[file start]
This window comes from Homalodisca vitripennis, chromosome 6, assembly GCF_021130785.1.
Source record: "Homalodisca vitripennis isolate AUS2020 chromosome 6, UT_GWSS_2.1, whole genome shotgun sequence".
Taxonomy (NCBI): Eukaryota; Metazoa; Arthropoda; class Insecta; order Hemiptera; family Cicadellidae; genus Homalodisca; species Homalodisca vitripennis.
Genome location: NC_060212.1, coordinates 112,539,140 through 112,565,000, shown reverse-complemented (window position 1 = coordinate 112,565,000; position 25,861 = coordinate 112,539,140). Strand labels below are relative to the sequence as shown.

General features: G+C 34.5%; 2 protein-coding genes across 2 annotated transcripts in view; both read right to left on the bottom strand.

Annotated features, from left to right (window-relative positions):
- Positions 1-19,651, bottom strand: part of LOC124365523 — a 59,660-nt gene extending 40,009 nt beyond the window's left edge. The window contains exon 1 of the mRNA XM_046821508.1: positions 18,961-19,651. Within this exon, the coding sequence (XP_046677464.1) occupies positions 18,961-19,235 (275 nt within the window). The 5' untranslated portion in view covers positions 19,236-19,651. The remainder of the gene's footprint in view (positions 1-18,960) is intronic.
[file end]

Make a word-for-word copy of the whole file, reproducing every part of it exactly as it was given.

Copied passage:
This window comes from Homalodisca vitripennis, chromosome 6, assembly GCF_021130785.1.
Source record: "Homalodisca vitripennis isolate AUS2020 chromosome 6, UT_GWSS_2.1, whole genome shotgun sequence".
Taxonomy (NCBI): Eukaryota; Metazoa; Arthropoda; class Insecta; order Hemiptera; family Cicadellidae; genus Homalodisca; species Homalodisca vitripennis.
Genome location: NC_060212.1, coordinates 112,539,140 through 112,565,000, shown reverse-complemented (window position 1 = coordinate 112,565,000; position 25,861 = coordinate 112,539,140). Strand labels below are relative to the sequence as shown.

General features: G+C 34.5%; 2 protein-coding genes across 2 annotated transcripts in view; both read right to left on the bottom strand.

Annotated features, from left to right (window-relative positions):
- Positions 1-19,651, bottom strand: part of LOC124365523 — a 59,660-nt gene extending 40,009 nt beyond the window's left edge. The window contains exon 1 of the mRNA XM_046821508.1: positions 18,961-19,651. Within this exon, the coding sequence (XP_046677464.1) occupies positions 18,961-19,235 (275 nt within the window). The 5' untranslated portion in view covers positions 19,236-19,651. The remainder of the gene's footprint in view (positions 1-18,960) is intronic.